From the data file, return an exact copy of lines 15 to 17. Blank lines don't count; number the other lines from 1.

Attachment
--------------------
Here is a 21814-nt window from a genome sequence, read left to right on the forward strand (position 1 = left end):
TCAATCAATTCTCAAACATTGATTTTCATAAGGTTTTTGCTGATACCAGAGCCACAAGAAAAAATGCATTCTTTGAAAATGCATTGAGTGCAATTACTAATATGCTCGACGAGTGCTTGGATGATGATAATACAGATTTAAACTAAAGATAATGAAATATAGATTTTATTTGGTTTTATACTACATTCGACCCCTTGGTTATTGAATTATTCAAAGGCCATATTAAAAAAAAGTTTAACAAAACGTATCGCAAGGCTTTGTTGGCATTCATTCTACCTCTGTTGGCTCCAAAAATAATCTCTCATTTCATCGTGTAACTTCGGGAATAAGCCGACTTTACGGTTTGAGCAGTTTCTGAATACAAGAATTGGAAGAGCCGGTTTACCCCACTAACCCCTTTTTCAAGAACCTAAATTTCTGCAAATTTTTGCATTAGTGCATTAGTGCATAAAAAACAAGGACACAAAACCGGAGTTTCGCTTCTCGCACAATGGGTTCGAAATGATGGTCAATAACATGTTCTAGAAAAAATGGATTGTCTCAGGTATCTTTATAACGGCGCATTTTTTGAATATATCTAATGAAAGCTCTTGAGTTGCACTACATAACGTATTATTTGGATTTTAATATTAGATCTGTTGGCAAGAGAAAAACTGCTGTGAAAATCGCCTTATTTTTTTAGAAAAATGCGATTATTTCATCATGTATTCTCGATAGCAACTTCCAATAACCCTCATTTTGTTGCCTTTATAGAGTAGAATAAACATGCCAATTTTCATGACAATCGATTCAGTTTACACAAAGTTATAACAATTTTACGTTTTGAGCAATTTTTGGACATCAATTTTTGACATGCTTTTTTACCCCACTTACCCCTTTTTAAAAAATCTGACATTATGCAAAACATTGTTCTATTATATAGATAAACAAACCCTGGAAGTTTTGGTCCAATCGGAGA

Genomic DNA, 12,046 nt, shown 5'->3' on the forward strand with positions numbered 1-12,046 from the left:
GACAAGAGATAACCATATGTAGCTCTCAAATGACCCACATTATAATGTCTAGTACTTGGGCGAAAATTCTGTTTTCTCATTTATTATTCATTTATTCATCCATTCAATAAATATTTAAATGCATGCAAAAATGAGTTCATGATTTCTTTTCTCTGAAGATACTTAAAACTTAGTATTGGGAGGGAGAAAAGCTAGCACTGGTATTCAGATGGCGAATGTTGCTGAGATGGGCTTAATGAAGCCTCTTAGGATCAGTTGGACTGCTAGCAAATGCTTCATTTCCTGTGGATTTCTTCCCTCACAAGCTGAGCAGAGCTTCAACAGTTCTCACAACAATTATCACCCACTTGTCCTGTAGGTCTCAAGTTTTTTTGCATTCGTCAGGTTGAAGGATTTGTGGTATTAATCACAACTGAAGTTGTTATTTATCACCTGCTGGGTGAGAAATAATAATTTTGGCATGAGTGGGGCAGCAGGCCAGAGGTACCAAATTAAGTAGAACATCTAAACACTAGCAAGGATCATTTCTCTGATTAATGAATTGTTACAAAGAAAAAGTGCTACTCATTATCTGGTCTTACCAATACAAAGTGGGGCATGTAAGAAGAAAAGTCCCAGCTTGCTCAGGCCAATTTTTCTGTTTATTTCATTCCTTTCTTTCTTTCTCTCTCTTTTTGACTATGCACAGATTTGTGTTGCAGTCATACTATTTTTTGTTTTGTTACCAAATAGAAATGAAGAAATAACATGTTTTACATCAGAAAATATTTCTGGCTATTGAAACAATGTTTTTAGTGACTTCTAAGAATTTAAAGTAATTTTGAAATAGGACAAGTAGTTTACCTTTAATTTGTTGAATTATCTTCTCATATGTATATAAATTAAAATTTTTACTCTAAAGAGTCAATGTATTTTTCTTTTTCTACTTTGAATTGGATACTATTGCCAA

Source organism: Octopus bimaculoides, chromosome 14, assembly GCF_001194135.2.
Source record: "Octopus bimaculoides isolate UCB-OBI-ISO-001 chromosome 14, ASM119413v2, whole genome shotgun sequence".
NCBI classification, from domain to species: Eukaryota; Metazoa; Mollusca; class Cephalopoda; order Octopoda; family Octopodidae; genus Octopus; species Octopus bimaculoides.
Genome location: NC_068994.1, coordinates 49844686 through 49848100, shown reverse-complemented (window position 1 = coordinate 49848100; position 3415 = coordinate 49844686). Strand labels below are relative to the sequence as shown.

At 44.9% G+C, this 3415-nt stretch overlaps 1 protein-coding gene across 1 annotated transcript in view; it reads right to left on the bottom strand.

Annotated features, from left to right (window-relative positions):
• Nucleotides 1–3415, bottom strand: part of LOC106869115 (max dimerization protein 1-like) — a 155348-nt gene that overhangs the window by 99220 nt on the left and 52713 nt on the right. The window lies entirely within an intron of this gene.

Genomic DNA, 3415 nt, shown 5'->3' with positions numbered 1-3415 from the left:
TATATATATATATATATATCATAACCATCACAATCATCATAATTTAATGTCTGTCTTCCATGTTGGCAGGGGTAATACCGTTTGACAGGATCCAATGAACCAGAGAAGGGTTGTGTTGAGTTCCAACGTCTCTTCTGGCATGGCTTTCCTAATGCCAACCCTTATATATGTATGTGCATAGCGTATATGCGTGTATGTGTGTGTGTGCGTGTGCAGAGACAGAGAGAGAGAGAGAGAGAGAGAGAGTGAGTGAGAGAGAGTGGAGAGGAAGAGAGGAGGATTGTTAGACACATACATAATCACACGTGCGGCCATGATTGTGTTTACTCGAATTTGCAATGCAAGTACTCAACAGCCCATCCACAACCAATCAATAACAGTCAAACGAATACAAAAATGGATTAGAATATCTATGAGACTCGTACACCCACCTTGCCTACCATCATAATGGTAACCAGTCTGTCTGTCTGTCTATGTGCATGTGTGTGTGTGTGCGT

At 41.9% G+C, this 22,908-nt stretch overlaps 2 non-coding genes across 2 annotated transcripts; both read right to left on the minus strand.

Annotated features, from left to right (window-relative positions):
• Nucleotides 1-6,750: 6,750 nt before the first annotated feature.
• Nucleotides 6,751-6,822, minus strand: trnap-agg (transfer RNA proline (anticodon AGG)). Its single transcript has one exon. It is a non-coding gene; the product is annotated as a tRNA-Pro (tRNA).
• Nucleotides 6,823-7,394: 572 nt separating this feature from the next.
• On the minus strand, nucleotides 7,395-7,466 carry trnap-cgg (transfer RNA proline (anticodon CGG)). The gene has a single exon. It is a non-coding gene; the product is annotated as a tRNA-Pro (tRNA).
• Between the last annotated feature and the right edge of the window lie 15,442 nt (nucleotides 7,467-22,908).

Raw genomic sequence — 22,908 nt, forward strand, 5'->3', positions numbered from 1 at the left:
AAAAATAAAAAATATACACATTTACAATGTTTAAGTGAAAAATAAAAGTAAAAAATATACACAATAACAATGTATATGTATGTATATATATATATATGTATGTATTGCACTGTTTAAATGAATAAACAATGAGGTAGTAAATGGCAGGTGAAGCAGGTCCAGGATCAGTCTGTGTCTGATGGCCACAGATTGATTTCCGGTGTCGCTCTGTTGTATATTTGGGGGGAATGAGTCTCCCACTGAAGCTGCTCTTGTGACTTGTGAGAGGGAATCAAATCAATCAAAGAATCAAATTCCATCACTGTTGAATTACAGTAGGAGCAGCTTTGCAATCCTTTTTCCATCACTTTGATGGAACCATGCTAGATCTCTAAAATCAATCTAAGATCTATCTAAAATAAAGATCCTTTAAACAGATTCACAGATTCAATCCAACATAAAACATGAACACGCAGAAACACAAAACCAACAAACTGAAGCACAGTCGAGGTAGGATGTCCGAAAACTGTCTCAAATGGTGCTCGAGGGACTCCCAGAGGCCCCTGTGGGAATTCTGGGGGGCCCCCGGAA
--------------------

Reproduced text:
Annotated features, from left to right (window-relative positions):
• Nucleotides 1-6,750: 6,750 nt before the first annotated feature.
• Nucleotides 6,751-6,822, minus strand: trnap-agg (transfer RNA proline (anticodon AGG)). Its single transcript has one exon. It is a non-coding gene; the product is annotated as a tRNA-Pro (tRNA).